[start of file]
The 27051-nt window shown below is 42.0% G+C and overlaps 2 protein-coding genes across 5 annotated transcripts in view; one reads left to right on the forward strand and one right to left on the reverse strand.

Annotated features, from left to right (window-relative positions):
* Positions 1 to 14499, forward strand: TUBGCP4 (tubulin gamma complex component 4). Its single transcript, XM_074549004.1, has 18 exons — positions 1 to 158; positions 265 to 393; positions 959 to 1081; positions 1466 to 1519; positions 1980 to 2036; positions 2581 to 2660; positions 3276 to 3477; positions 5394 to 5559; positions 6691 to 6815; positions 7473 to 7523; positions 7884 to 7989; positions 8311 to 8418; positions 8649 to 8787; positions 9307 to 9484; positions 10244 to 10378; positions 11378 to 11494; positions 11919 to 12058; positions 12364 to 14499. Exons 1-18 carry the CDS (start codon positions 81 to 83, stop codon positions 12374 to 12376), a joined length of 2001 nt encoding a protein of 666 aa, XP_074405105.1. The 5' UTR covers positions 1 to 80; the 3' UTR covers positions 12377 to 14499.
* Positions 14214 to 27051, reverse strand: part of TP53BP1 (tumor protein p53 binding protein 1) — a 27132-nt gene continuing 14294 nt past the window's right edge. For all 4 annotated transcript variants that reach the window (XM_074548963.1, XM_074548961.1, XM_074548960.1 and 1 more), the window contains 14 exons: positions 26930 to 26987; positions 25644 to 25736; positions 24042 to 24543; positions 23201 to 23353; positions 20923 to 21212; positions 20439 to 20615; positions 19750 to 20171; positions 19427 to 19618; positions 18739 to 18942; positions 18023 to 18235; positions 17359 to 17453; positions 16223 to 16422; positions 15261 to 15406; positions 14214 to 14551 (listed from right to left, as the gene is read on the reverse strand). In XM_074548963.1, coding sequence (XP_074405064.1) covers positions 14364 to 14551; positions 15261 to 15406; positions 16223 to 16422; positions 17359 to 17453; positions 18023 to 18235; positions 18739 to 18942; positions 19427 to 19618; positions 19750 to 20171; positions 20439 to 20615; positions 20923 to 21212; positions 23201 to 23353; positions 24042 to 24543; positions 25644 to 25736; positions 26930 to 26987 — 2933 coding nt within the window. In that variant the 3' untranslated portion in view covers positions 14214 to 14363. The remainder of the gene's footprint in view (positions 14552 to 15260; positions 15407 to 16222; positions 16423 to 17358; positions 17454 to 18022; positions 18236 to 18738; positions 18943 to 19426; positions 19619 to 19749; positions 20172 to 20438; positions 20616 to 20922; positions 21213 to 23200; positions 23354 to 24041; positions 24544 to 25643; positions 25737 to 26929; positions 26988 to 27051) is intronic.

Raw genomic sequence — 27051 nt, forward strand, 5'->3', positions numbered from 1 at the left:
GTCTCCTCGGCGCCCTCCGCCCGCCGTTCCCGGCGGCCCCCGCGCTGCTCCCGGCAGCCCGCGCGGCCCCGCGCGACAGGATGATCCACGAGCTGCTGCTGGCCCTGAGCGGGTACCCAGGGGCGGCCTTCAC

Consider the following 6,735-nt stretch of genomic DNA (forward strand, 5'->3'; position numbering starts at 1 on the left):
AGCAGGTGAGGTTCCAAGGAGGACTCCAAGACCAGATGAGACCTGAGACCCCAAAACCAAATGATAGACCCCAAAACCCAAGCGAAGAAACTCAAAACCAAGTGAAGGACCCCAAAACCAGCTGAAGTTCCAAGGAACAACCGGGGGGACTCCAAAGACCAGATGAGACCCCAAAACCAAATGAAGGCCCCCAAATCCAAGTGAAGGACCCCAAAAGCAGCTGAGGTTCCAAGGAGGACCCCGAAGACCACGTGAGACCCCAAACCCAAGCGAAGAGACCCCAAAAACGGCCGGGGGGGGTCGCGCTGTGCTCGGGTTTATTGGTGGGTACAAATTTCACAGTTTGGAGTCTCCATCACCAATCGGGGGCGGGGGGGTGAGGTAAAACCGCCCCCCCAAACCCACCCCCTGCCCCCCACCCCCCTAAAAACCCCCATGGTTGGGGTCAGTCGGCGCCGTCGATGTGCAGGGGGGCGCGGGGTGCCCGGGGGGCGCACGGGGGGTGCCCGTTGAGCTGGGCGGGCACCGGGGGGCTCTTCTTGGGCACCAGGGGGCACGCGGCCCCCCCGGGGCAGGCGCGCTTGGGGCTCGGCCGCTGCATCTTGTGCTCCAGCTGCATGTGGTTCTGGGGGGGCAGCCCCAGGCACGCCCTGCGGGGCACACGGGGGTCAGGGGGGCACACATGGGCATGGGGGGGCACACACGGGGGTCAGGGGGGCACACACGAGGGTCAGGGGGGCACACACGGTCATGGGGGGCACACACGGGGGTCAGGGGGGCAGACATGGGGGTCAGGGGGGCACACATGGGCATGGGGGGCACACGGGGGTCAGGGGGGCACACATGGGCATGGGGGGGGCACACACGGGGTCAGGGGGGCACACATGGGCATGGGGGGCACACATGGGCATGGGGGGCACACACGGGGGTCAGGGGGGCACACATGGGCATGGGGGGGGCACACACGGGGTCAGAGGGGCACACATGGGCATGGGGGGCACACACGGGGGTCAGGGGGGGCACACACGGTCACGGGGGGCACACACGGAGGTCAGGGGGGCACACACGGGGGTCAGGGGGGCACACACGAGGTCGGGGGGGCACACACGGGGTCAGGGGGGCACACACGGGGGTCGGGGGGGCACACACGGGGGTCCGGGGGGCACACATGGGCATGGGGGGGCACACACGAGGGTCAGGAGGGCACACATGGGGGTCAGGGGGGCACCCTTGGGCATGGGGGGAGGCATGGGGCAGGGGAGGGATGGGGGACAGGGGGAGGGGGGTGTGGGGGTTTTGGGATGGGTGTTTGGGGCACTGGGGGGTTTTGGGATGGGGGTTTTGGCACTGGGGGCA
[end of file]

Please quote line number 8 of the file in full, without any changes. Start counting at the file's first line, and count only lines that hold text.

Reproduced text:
AGCAGGTGAGGTTCCAAGGAGGACTCCAAGACCAGATGAGACCTGAGACCCCAAAACCAAATGATAGACCCCAAAACCCAAGCGAAGAAACTCAAAACCAAGTGAAGGACCCCAAAACCAGCTGAAGTTCCAAGGAACAACCGGGGGGACTCCAAAGACCAGATGAGACCCCAAAACCAAATGAAGGCCCCCAAATCCAAGTGAAGGACCCCAAAAGCAGCTGAGGTTCCAAGGAGGACCCCGAAGACCACGTGAGACCCCAAACCCAAGCGAAGAGACCCCAAAAACGGCCGGGGGGGGTCGCGCTGTGCTCGGGTTTATTGGTGGGTACAAATTTCACAGTTTGGAGTCTCCATCACCAATCGGGGGCGGGGGGGTGAGGTAAAACCGCCCCCCCAAACCCACCCCCTGCCCCCCACCCCCCTAAAAACCCCCATGGTTGGGGTCAGTCGGCGCCGTCGATGTGCAGGGGGGCGCGGGGTGCCCGGGGGGCGCACGGGGGGTGCCCGTTGAGCTGGGCGGGCACCGGGGGGCTCTTCTTGGGCACCAGGGGGCACGCGGCCCCCCCGGGGCAGGCGCGCTTGGGGCTCGGCCGCTGCATCTTGTGCTCCAGCTGCATGTGGTTCTGGGGGGGCAGCCCCAGGCACGCCCTGCGGGGCACACGGGGGTCAGGGGGGCACACATGGGCATGGGGGGGCACACACGGGGGTCAGGGGGGCACACACGAGGGTCAGGGGGGCACACACGGTCATGGGGGGCACACACGGGGGTCAGGGGGGCAGACATGGGGGTCAGGGGGGCACACATGGGCATGGGGGGCACACGGGGGTCAGGGGGGCACACATGGGCATGGGGGGGGCACACACGGGGTCAGGGGGGCACACATGGGCATGGGGGGCACACATGGGCATGGGGGGCACACACGGGGGTCAGGGGGGCACACATGGGCATGGGGGGGGCACACACGGGGTCAGAGGGGCACACATGGGCATGGGGGGCACACACGGGGGTCAGGGGGGGCACACACGGTCACGGGGGGCACACACGGAGGTCAGGGGGGCACACACGGGGGTCAGGGGGGCACACACGAGGTCGGGGGGGCACACACGGGGTCAGGGGGGCACACACGGGGGTCGGGGGGGCACACACGGGGGTCCGGGGGGCACACATGGGCATGGGGGGGCACACACGAGGGTCAGGAGGGCACACATGGGGGTCAGGGGGGCACCCTTGGGCATGGGGGGAGGCATGGGGCAGGGGAGGGATGGGGGACAGGGGGAGGGGGGTGTGGGGGTTTTGGGATGGGTGTTTGGGGCACTGGGGGGTTTTGGGATGGGGGTTTTGGCACTGGGGGCA